Fosters confidence and patience for experimenting with instructional design and reflecting on the scholarship of teaching. Develops effective classroom management strategies with an emphasis on creating a holistic classroom management plan. Examines the role of student engagement on classroom behavior and achievement.

Focuses on developing positive teacher-student relationships. Discusses teaching philosophies that facilitate effective classroom management. Provides an orientation to the teaching profession in Virginia, including historical perspectives, current issues, and future trends in education on the national and state levels. Emphasizes information about teacher licensure examinations, steps to certification, teacher preparation and induction programs, and attention to critical shortage areas in Virginia.

Includes supervised field placement in a K school. SDV and successful completion of 24 credits of transfer courses. Analyzes rules and regulations that govern the conduct of driver education programs with special emphasis on organization and administration.

Includes uses in the classroom, driving range, and on the street. Prepares students so they may be eligible to take the state certification exam in driver education. Provides instruction in concepts and strategies involved in teaching reading at the K levels. Includes topics on literacy, components of development, various reading programs, technology integration, and assessment tools.

May include field placement in a K school. Prepares students to construct graphic teaching aids; to select and develop materials for instructional support; and to operate, maintain, and use audiovisual equipment in the classroom. Focuses on the health and developmental needs of children and the methods by which these needs are met. Emphasizes positive health, hygiene, nutrition and feeding routines, childhood diseases, and safety issues. Emphasizes supporting the mental and physical well-being of children, as well as procedures for reporting child abuse.

Instructs educators in the method and practice for delivery of online course content. Includes instructional technology and instructional design theory and practice, with skills and strategies that educators will use to engage students and create a collaborative online environment.

Proficient working knowledge of the current VCCS online course delivery system. Provides students an opportunity to identify, create, and implement multimedia in an e-learning course. Introduces learners to the fundamentals of creating and organizing online courses according to the ASSURE Model of instructional design and the standards created by Quality Matters.

IDOL covers analyzing learners; writing proper learning objectives; ADA compliance; selecting methods, media, and materials to be used within an online course; utilizing those methods, media, and materials; requiring learner participation; evaluating and revising your course; assessing and measuring performance; and a self-reflection. Basic computer skills, ability to navigate the World Wide Web, experience using Blackboard in teaching for at least one semester, and permission of the instructor.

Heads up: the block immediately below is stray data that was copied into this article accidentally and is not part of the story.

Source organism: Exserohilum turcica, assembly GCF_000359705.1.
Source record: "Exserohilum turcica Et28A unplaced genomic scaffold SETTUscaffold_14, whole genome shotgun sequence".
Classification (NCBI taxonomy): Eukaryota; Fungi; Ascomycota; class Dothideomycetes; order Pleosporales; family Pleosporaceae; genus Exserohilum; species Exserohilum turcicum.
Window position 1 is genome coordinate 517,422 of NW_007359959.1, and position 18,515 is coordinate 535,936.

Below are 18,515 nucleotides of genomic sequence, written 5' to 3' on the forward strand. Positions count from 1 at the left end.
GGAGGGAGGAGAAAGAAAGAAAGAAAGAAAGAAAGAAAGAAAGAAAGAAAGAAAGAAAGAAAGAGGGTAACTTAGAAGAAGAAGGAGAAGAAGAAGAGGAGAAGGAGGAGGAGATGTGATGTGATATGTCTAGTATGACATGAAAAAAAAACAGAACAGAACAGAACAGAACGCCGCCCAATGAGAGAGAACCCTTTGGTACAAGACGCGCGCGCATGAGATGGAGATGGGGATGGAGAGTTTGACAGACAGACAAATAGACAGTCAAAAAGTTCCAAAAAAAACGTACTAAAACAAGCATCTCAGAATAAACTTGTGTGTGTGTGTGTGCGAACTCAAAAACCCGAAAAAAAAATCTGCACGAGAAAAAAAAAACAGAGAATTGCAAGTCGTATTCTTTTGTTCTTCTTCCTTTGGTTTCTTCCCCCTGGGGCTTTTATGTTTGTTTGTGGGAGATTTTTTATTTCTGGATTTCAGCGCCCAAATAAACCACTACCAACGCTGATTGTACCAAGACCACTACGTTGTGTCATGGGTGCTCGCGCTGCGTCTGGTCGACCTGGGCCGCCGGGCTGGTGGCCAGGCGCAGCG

Introduces learners to the fundamentals of using various Web 2. EDU , basic computer and web navigation skills, and experience using BlackboardTM for at least one semester for teaching. Provides introduction to the fundamentals of implementing mobile technologies in the online teaching and learning environment.

Focuses on increasing student engagement using mobile technologies and includes an overview of mobile learning, common applications, researching and applying mobile learning, developing content and materials to be used with mobile devices, assessing in the mobile learning environment, social media, productivity, and a self-reflection.

EDU or equivalent; basic computer skills, including World Wide Web navigation; and experience using Blackboard for a minimum of one semester. EDU , basic computer and web navigation skills, and experience using Blackboard for at least one semester for teaching. Covers an introduction to multimedia, the ASSURE model of instructional design, various media formats, screen design and user friendliness, storyboards and storyboard development, multimedia development, assessment creation, and incorporating multimedia into Blackboard.

EDU , basic computer skills, familiarity with navigating the World Wide Web, and experience using Blackboard in teaching for a minimum of one semester. Examines the federal and state laws affecting the duties of teachers in ensuring the rights of students. Investigates the laws which protect teachers from litigation.

Discusses the impact of the United States Constitution and landmark cases so that participants may better understand how the law has influenced the American public school. Employs the Code of Virginia as the foundation for state and local policy. Prepares instructors in the pedagogy and course administration of teaching online courses and provides an overview of various technologies available for online instruction.

Focuses on the strategies of collaborating and teaching online. This course is intended for PreK teachers and administrators. Develops effective assessment practices of in-service teachers.

Focuses on a balanced assessment approach emphasizing the use of formative and summative assessments. Utilizes quality rubrics as a vital component of effective classroom assessment.